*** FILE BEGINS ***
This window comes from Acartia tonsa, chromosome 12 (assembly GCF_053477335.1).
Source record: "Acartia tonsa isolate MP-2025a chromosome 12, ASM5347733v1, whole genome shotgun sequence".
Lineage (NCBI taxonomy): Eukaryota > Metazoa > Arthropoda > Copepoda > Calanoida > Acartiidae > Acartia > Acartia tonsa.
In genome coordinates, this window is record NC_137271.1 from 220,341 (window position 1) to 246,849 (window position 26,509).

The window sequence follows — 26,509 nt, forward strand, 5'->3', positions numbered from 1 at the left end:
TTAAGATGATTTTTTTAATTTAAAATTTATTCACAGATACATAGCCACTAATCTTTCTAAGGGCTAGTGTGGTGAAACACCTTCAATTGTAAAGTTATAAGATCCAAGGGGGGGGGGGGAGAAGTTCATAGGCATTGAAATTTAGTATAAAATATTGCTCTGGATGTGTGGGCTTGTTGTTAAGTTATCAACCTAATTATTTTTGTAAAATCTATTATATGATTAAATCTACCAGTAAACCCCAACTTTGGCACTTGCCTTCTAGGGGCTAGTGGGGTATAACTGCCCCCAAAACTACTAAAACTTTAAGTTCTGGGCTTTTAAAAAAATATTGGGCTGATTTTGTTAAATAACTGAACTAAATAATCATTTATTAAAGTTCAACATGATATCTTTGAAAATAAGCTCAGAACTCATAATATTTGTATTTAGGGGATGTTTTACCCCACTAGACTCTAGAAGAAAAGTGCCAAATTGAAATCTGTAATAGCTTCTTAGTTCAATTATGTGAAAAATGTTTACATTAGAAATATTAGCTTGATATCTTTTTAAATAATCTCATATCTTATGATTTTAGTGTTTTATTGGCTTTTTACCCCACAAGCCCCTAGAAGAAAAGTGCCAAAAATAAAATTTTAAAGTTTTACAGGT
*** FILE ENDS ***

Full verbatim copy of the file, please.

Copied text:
This window comes from Acartia tonsa, chromosome 12 (assembly GCF_053477335.1).
Source record: "Acartia tonsa isolate MP-2025a chromosome 12, ASM5347733v1, whole genome shotgun sequence".
Lineage (NCBI taxonomy): Eukaryota > Metazoa > Arthropoda > Copepoda > Calanoida > Acartiidae > Acartia > Acartia tonsa.
In genome coordinates, this window is record NC_137271.1 from 220,341 (window position 1) to 246,849 (window position 26,509).

The window sequence follows — 26,509 nt, forward strand, 5'->3', positions numbered from 1 at the left end:
TTAAGATGATTTTTTTAATTTAAAATTTATTCACAGATACATAGCCACTAATCTTTCTAAGGGCTAGTGTGGTGAAACACCTTCAATTGTAAAGTTATAAGATCCAAGGGGGGGGGGGGAGAAGTTCATAGGCATTGAAATTTAGTATAAAATATTGCTCTGGATGTGTGGGCTTGTTGTTAAGTTATCAACCTAATTATTTTTGTAAAATCTATTATATGATTAAATCTACCAGTAAACCCCAACTTTGGCACTTGCCTTCTAGGGGCTAGTGGGGTATAACTGCCCCCAAAACTACTAAAACTTTAAGTTCTGGGCTTTTAAAAAAATATTGGGCTGATTTTGTTAAATAACTGAACTAAATAATCATTTATTAAAGTTCAACATGATATCTTTGAAAATAAGCTCAGAACTCATAATATTTGTATTTAGGGGATGTTTTACCCCACTAGACTCTAGAAGAAAAGTGCCAAATTGAAATCTGTAATAGCTTCTTAGTTCAATTATGTGAAAAATGTTTACATTAGAAATATTAGCTTGATATCTTTTTAAATAATCTCATATCTTATGATTTTAGTGTTTTATTGGCTTTTTACCCCACAAGCCCCTAGAAGAAAAGTGCCAAAAATAAAATTTTAAAGTTTTACAGGT